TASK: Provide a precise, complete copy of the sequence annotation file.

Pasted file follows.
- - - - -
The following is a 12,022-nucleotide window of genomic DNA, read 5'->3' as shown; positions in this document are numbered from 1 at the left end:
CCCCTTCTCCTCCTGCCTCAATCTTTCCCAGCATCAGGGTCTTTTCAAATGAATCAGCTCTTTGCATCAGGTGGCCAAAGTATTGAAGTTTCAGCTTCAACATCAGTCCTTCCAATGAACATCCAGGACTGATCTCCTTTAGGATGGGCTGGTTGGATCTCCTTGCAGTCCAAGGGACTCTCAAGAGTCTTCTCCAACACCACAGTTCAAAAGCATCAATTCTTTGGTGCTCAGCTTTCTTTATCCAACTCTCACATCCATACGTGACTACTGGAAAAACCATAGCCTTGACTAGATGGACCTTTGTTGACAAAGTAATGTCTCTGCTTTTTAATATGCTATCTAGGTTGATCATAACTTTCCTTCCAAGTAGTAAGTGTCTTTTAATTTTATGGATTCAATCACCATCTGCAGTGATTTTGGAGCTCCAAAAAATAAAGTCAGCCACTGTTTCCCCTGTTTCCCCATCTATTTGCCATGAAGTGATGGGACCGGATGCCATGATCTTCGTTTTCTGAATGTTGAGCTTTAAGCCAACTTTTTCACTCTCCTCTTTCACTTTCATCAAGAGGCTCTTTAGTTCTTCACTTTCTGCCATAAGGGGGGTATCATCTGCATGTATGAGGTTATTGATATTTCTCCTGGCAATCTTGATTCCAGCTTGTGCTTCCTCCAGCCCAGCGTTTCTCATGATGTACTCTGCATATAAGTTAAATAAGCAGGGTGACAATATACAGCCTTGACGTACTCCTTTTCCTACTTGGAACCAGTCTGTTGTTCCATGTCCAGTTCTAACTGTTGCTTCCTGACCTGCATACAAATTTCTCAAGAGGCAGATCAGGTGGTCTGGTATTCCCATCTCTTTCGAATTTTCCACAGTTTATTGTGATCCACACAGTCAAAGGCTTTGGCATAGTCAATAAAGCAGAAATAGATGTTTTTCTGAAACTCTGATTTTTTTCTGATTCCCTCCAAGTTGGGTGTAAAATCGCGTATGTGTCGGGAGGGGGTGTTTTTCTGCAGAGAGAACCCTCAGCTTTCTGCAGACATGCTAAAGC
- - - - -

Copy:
The following is a 12,022-nucleotide window of genomic DNA, read 5'->3' as shown; positions in this document are numbered from 1 at the left end:
CCCCTTCTCCTCCTGCCTCAATCTTTCCCAGCATCAGGGTCTTTTCAAATGAATCAGCTCTTTGCATCAGGTGGCCAAAGTATTGAAGTTTCAGCTTCAACATCAGTCCTTCCAATGAACATCCAGGACTGATCTCCTTTAGGATGGGCTGGTTGGATCTCCTTGCAGTCCAAGGGACTCTCAAGAGTCTTCTCCAACACCACAGTTCAAAAGCATCAATTCTTTGGTGCTCAGCTTTCTTTATCCAACTCTCACATCCATACGTGACTACTGGAAAAACCATAGCCTTGACTAGATGGACCTTTGTTGACAAAGTAATGTCTCTGCTTTTTAATATGCTATCTAGGTTGATCATAACTTTCCTTCCAAGTAGTAAGTGTCTTTTAATTTTATGGATTCAATCACCATCTGCAGTGATTTTGGAGCTCCAAAAAATAAAGTCAGCCACTGTTTCCCCTGTTTCCCCATCTATTTGCCATGAAGTGATGGGACCGGATGCCATGATCTTCGTTTTCTGAATGTTGAGCTTTAAGCCAACTTTTTCACTCTCCTCTTTCACTTTCATCAAGAGGCTCTTTAGTTCTTCACTTTCTGCCATAAGGGGGGTATCATCTGCATGTATGAGGTTATTGATATTTCTCCTGGCAATCTTGATTCCAGCTTGTGCTTCCTCCAGCCCAGCGTTTCTCATGATGTACTCTGCATATAAGTTAAATAAGCAGGGTGACAATATACAGCCTTGACGTACTCCTTTTCCTACTTGGAACCAGTCTGTTGTTCCATGTCCAGTTCTAACTGTTGCTTCCTGACCTGCATACAAATTTCTCAAGAGGCAGATCAGGTGGTCTGGTATTCCCATCTCTTTCGAATTTTCCACAGTTTATTGTGATCCACACAGTCAAAGGCTTTGGCATAGTCAATAAAGCAGAAATAGATGTTTTTCTGAAACTCTGATTTTTTTCTGATTCCCTCCAAGTTGGGTGTAAAATCGCGTATGTGTCGGGAGGGGGTGTTTTTCTGCAGAGAGAACCCTCAGCTTTCTGCAGACATGCTAAAGC